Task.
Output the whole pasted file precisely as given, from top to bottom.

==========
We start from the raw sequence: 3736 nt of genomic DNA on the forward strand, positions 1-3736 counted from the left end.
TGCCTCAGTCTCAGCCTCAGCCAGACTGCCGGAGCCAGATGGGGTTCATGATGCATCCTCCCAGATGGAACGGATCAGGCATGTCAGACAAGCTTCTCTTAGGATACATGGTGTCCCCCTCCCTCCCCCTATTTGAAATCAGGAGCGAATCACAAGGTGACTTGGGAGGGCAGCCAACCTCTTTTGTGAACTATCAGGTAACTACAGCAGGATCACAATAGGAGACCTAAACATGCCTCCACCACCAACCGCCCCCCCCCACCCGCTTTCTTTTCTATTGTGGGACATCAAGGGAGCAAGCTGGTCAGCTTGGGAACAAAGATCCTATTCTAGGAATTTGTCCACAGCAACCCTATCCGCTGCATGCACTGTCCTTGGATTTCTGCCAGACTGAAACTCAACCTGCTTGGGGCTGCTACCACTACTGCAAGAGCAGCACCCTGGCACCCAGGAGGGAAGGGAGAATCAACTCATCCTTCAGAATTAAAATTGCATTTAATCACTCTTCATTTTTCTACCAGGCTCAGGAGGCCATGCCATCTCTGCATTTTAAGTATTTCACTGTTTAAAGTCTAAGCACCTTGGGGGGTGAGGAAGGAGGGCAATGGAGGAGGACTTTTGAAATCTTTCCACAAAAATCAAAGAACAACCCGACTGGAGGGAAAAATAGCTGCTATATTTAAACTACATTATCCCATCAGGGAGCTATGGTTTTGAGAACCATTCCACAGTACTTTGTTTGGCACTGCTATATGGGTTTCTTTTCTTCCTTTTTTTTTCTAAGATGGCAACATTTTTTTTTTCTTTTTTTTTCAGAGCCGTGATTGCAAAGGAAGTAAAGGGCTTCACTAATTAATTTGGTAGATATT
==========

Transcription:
We start from the raw sequence: 3736 nt of genomic DNA on the forward strand, positions 1-3736 counted from the left end.
TGCCTCAGTCTCAGCCTCAGCCAGACTGCCGGAGCCAGATGGGGTTCATGATGCATCCTCCCAGATGGAACGGATCAGGCATGTCAGACAAGCTTCTCTTAGGATACATGGTGTCCCCCTCCCTCCCCCTATTTGAAATCAGGAGCGAATCACAAGGTGACTTGGGAGGGCAGCCAACCTCTTTTGTGAACTATCAGGTAACTACAGCAGGATCACAATAGGAGACCTAAACATGCCTCCACCACCAACCGCCCCCCCCCACCCGCTTTCTTTTCTATTGTGGGACATCAAGGGAGCAAGCTGGTCAGCTTGGGAACAAAGATCCTATTCTAGGAATTTGTCCACAGCAACCCTATCCGCTGCATGCACTGTCCTTGGATTTCTGCCAGACTGAAACTCAACCTGCTTGGGGCTGCTACCACTACTGCAAGAGCAGCACCCTGGCACCCAGGAGGGAAGGGAGAATCAACTCATCCTTCAGAATTAAAATTGCATTTAATCACTCTTCATTTTTCTACCAGGCTCAGGAGGCCATGCCATCTCTGCATTTTAAGTATTTCACTGTTTAAAGTCTAAGCACCTTGGGGGGTGAGGAAGGAGGGCAATGGAGGAGGACTTTTGAAATCTTTCCACAAAAATCAAAGAACAACCCGACTGGAGGGAAAAATAGCTGCTATATTTAAACTACATTATCCCATCAGGGAGCTATGGTTTTGAGAACCATTCCACAGTACTTTGTTTGGCACTGCTATATGGGTTTCTTTTCTTCCTTTTTTTTTCTAAGATGGCAACATTTTTTTTTTCTTTTTTTTTCAGAGCCGTGATTGCAAAGGAAGTAAAGGGCTTCACTAATTAATTTGGTAGATATT